Life on the Farm

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One Mississippi Christmas, 1931

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pp. 141-148

Last night, I went to Midnight Mass at St. Michael and All Angels Episcopal Church, with its Santa Fe architecture and southern Arizona desert setting conducive to memory of ancient ...

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pp. 149-158

She came to us in 1931, mostly on her termsnull At the beginning Avera and we lived at the teacher’s home. She had come to replace Iola Pipkins, our white helper who had to return home because of white, she needed ...

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Uncle Bo

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pp. 159-165

“Jim. Jim!” he exclaimed plaintively as he pulled up his shorts hurriedly to hide his hot rod. “Jim,” he begged, “you won’t tell nobody bout this, will you?” I was on my way back from ...

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Humoring a Mule

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pp. 166-171

In my eighth and ninth years I spent time during the summers helping Grandpa with many farm chores at Old House. I enjoyed helping him draw water from the well, chop stove t..

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What We Ate Back Then

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pp. 172-188

On a hot and humid June Sunday in 1934, Aunt Liz invited us for dinner. The day was typical and routine—preaching, then eating. The females busied themselves cleaning up and washing dishes before moving ...

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Sex on the Farm

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pp. 189-197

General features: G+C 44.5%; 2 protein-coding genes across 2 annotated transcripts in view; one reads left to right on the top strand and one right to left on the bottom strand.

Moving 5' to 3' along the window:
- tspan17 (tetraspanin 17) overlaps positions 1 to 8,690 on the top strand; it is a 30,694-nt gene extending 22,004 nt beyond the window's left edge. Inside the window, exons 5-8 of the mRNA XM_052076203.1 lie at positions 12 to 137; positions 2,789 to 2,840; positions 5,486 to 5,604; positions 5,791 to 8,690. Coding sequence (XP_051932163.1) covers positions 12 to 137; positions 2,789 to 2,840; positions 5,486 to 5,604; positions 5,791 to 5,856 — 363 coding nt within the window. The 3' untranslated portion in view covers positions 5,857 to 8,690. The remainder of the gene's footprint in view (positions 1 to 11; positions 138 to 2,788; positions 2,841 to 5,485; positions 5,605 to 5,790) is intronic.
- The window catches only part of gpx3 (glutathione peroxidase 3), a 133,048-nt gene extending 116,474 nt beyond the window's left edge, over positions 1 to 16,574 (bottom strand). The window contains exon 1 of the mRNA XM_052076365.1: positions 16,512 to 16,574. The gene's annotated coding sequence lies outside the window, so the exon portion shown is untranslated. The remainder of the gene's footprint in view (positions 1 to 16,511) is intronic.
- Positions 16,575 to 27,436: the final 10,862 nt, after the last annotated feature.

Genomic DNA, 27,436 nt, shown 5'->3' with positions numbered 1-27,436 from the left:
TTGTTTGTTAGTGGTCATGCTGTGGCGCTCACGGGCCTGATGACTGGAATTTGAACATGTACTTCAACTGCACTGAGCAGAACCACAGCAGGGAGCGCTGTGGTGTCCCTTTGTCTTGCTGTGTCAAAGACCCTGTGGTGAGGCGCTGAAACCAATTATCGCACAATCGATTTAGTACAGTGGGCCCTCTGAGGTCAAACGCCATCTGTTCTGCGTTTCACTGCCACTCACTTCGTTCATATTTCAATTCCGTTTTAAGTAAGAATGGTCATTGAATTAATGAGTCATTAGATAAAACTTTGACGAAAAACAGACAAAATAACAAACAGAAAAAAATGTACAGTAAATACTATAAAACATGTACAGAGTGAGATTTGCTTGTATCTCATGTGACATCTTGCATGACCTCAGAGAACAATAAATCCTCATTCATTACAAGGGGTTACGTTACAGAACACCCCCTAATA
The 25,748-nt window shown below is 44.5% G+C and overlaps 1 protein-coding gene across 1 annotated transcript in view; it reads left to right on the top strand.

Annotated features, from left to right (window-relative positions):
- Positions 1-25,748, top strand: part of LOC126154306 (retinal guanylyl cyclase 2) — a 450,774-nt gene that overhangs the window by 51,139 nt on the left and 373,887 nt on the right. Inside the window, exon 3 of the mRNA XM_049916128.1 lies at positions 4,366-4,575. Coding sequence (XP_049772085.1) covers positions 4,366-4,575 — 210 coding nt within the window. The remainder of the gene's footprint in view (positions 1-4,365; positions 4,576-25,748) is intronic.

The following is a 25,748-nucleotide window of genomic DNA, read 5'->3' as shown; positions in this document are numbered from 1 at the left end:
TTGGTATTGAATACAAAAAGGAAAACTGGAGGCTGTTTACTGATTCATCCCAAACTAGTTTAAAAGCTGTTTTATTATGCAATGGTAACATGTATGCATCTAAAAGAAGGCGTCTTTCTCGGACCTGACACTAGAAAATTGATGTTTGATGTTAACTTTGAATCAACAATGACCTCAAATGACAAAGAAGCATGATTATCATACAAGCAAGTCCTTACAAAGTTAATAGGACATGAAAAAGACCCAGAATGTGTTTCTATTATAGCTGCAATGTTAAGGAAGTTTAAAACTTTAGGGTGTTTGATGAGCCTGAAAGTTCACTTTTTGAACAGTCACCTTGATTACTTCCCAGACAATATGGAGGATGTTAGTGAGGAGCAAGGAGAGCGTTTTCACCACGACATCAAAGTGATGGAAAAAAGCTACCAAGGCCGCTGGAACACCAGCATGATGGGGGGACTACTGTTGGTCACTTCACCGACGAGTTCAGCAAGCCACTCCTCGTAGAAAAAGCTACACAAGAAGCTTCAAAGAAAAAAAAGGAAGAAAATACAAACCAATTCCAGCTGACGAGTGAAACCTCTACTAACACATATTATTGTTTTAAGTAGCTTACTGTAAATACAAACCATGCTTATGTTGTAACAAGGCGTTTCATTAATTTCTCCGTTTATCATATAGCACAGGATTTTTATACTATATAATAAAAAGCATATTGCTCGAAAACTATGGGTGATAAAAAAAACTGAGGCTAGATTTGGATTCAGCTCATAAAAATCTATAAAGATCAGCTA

“Wha dey doin! Wha dey doin, Daddy?” he shouted. “Pecker, pecker, pecker! Wha dey doin, scriddlin? Scriddlin, Daddy?”
The right side of his brain was busy picturing the scene in the pasture. The left side was occupied with processing: what’s going

God and Politics

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Old Washington Baptist

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pp. 201-233

“Oh! Why not tonight? Oh! Why not tonight?” the small congregation wailed plaintively at the end of a week of revival-meeting preaching, singing, praying, and not a small amount of indulgent ...

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Yellow Dog Politics

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pp. 234-256

Huddled under a kerosene lamp in our parlor one late summer evening in the mid-1930s, the candidate in the soft chair and one of his precinct workers on the floor pored over a handwritten list of names. It was hot, and a dank smell ...


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Soft Womb of Greene County

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pp. 259-265

It appeared not unlike a thousand other rural villages. But the place where I was born and raised wasn’t anything like them. In fact, it was very dissimilar, because that spot of Earth was ...

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About the Author

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p. 267-267

Jimmye Hillman was born in 1923 and grew up on a subsistence farm in southern Mississippi. He received his PhD at the University of California, Berkeley, and has been associated with the University of Arizona in ...

E-ISBN-13: 9780816599707
Print-ISBN-13: 9780816529919

Page Count: 264
Publication Year: 2012